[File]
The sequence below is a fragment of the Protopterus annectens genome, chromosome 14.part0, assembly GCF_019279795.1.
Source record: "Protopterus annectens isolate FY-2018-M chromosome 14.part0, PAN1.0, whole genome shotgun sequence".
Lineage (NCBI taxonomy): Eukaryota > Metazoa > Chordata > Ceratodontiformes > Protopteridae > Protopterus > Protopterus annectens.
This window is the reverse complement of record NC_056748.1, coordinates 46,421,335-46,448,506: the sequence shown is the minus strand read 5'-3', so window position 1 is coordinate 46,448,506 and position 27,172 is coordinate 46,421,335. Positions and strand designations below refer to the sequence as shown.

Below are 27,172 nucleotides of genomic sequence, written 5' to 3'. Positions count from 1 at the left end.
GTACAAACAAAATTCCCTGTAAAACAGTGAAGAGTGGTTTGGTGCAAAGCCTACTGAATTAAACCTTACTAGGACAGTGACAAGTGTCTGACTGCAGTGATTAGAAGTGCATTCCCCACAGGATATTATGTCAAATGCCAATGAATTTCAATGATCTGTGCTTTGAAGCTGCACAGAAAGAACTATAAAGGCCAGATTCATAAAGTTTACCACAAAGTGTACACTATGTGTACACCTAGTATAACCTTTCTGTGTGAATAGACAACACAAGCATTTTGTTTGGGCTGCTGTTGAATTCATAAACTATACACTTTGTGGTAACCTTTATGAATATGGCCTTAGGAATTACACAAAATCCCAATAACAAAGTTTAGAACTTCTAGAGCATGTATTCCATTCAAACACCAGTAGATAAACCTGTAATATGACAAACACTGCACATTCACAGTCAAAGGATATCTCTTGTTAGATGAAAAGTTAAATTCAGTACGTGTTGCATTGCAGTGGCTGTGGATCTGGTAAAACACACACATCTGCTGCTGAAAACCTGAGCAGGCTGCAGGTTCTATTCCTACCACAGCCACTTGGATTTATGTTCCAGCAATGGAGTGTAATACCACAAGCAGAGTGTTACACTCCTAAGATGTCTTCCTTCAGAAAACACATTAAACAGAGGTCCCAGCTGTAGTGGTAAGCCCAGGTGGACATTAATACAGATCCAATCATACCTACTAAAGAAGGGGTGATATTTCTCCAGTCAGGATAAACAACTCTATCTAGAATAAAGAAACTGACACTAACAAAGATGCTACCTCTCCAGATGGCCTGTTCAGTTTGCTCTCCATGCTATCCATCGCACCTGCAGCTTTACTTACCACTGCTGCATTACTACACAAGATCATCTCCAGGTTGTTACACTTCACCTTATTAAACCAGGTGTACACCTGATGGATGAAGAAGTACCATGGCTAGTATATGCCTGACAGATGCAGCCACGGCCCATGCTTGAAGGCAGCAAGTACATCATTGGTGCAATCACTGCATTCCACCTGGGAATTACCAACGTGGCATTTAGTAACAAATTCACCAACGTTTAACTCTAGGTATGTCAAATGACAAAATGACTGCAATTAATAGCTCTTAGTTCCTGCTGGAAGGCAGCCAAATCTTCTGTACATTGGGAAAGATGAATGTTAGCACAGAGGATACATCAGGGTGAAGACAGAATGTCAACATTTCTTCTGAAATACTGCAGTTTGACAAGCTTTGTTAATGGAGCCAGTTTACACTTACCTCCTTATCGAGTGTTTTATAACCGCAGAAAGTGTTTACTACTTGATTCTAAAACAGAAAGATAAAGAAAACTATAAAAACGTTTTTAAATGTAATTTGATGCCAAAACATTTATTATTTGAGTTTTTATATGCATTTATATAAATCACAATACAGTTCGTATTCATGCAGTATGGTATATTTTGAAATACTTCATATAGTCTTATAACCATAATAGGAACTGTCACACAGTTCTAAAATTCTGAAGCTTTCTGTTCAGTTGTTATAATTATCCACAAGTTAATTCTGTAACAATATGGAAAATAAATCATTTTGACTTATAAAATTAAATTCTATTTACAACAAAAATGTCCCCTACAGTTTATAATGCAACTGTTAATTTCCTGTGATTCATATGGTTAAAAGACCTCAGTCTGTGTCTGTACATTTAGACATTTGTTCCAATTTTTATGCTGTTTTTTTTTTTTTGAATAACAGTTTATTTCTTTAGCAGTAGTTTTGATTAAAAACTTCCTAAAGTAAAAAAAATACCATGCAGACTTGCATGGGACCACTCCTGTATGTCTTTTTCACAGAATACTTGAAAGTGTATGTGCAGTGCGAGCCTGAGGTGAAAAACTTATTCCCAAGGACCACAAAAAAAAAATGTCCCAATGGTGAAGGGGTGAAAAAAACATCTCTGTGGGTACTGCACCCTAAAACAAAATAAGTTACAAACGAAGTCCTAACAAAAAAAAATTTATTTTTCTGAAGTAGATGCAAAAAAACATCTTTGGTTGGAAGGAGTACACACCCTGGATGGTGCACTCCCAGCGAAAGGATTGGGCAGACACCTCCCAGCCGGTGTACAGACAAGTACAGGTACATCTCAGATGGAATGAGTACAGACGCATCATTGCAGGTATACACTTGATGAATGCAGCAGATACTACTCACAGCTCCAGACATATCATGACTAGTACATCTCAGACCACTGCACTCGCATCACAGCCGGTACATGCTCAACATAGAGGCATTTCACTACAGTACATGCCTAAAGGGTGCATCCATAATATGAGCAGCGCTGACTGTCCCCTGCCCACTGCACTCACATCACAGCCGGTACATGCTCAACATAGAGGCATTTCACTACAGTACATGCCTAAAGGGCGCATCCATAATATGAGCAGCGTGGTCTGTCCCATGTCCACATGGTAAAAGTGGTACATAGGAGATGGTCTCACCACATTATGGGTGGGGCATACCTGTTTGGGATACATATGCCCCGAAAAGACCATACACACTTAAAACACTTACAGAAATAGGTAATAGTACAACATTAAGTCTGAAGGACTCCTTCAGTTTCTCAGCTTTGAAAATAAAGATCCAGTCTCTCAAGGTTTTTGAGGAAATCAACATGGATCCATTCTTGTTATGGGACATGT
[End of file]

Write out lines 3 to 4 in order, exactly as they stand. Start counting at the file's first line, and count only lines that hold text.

Lineage (NCBI taxonomy): Eukaryota > Metazoa > Chordata > Ceratodontiformes > Protopteridae > Protopterus > Protopterus annectens.
This window is the reverse complement of record NC_056748.1, coordinates 46,421,335-46,448,506: the sequence shown is the minus strand read 5'-3', so window position 1 is coordinate 46,448,506 and position 27,172 is coordinate 46,421,335. Positions and strand designations below refer to the sequence as shown.